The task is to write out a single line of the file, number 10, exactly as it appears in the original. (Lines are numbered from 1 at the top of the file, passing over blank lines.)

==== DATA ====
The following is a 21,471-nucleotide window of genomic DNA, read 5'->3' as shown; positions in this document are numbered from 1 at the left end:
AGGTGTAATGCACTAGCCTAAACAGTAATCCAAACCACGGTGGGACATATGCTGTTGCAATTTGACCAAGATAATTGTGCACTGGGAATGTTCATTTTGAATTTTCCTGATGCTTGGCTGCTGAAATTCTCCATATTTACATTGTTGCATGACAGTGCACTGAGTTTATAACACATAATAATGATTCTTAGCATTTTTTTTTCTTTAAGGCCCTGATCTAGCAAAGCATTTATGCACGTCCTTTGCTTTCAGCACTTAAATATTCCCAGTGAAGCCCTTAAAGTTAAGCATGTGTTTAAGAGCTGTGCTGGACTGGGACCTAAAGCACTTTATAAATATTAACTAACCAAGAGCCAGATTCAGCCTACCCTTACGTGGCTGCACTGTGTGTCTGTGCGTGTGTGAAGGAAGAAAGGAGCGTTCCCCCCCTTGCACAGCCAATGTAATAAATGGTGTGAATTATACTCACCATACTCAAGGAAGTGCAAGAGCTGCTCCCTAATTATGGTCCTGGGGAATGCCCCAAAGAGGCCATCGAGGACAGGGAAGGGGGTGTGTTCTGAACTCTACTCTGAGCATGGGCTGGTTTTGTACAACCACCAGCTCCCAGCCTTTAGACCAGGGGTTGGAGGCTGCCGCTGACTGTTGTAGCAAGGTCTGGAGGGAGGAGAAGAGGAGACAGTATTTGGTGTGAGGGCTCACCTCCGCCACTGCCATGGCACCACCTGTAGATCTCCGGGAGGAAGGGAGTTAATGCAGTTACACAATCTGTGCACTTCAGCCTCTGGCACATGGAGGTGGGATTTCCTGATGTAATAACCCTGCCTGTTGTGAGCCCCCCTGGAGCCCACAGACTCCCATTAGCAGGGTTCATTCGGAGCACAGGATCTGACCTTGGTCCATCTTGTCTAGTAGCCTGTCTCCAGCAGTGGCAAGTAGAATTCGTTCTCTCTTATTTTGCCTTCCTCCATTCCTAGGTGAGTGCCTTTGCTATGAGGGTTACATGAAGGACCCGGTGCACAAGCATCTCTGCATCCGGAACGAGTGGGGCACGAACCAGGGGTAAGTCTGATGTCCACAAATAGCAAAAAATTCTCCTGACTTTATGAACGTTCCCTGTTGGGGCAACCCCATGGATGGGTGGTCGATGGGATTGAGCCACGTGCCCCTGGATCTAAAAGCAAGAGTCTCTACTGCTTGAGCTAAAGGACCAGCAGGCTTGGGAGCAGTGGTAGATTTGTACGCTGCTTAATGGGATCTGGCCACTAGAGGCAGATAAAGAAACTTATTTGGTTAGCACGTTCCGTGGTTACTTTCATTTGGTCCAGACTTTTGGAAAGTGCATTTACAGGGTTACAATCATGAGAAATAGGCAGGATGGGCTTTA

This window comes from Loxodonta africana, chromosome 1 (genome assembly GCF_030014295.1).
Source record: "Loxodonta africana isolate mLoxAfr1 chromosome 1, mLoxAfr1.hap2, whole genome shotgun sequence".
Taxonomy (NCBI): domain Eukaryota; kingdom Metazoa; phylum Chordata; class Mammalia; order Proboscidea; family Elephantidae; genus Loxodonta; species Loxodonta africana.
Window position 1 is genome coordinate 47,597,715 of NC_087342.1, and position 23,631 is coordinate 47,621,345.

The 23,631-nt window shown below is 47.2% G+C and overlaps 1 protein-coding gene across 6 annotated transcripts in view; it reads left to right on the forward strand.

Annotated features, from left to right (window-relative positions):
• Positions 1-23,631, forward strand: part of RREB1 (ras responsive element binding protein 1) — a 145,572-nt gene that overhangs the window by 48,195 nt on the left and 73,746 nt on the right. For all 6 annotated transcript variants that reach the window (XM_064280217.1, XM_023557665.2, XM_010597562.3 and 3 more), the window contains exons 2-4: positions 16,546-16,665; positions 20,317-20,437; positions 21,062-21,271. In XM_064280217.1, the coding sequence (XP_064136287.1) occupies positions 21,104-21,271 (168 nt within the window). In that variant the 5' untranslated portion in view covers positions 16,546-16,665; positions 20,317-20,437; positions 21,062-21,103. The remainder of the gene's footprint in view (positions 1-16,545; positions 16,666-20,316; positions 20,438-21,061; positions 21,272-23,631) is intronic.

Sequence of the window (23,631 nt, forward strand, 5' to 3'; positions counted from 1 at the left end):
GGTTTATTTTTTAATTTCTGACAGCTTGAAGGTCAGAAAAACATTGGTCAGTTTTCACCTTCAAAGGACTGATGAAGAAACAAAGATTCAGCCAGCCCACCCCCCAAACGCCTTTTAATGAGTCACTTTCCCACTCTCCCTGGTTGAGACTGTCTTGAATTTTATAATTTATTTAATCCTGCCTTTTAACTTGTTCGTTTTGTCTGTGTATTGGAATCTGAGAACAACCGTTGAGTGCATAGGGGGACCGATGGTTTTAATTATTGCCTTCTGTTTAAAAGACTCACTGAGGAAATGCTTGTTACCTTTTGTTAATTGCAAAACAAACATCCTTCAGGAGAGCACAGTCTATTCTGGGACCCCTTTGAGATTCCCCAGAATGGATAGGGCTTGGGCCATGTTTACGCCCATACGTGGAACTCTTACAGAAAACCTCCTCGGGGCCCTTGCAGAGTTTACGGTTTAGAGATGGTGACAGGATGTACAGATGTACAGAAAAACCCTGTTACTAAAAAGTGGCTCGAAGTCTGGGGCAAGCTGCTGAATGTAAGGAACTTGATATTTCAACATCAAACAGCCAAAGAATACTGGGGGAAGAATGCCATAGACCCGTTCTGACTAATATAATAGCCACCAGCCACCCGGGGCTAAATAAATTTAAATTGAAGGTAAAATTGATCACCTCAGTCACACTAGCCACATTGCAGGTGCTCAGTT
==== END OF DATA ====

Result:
Sequence of the window (23,631 nt, forward strand, 5' to 3'; positions counted from 1 at the left end):